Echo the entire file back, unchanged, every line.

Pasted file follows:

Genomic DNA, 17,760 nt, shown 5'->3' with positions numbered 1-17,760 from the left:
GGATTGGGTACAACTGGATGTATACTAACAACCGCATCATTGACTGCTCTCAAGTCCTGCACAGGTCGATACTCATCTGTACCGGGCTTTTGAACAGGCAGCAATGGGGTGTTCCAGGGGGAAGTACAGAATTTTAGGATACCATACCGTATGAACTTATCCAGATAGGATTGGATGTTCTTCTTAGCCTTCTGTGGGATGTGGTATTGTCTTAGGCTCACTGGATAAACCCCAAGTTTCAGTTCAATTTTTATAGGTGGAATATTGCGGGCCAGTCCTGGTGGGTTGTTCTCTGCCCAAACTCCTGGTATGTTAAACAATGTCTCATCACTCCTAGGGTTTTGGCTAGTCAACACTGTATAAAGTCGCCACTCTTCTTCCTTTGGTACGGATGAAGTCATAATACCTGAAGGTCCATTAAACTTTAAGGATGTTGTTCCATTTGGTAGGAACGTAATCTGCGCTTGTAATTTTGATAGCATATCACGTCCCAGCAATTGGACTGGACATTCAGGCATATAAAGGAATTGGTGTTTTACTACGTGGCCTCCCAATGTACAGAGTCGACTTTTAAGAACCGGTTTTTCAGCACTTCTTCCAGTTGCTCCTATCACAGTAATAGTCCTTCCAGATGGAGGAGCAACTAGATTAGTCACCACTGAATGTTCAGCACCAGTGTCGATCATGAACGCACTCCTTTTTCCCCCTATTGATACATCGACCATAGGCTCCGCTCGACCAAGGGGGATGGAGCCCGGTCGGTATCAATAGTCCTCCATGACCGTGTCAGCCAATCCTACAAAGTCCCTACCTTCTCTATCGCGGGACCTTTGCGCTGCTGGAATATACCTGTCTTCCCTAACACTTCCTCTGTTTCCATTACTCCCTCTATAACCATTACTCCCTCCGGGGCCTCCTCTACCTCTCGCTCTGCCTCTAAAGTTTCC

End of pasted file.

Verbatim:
Genomic DNA, 17,760 nt, shown 5'->3' with positions numbered 1-17,760 from the left:
GGATTGGGTACAACTGGATGTATACTAACAACCGCATCATTGACTGCTCTCAAGTCCTGCACAGGTCGATACTCATCTGTACCGGGCTTTTGAACAGGCAGCAATGGGGTGTTCCAGGGGGAAGTACAGAATTTTAGGATACCATACCGTATGAACTTATCCAGATAGGATTGGATGTTCTTCTTAGCCTTCTGTGGGATGTGGTATTGTCTTAGGCTCACTGGATAAACCCCAAGTTTCAGTTCAATTTTTATAGGTGGAATATTGCGGGCCAGTCCTGGTGGGTTGTTCTCTGCCCAAACTCCTGGTATGTTAAACAATGTCTCATCACTCCTAGGGTTTTGGCTAGTCAACACTGTATAAAGTCGCCACTCTTCTTCCTTTGGTACGGATGAAGTCATAATACCTGAAGGTCCATTAAACTTTAAGGATGTTGTTCCATTTGGTAGGAACGTAATCTGCGCTTGTAATTTTGATAGCATATCACGTCCCAGCAATTGGACTGGACATTCAGGCATATAAAGGAATTGGTGTTTTACTACGTGGCCTCCCAATGTACAGAGTCGACTTTTAAGAACCGGTTTTTCAGCACTTCTTCCAGTTGCTCCTATCACAGTAATAGTCCTTCCAGATGGAGGAGCAACTAGATTAGTCACCACTGAATGTTCAGCACCAGTGTCGATCATGAACGCACTCCTTTTTCCCCCTATTGATACATCGACCATAGGCTCCGCTCGACCAAGGGGGATGGAGCCCGGTCGGTATCAATAGTCCTCCATGACCGTGTCAGCCAATCCTACAAAGTCCCTACCTTCTCTATCGCGGGACCTTTGCGCTGCTGGAATATACCTGTCTTCCCTAACACTTCCTCTGTTTCCATTACTCCCTCTATAACCATTACTCCCTCCGGGGCCTCCTCTACCTCTCGCTCTGCCTCTAAAGTTTCC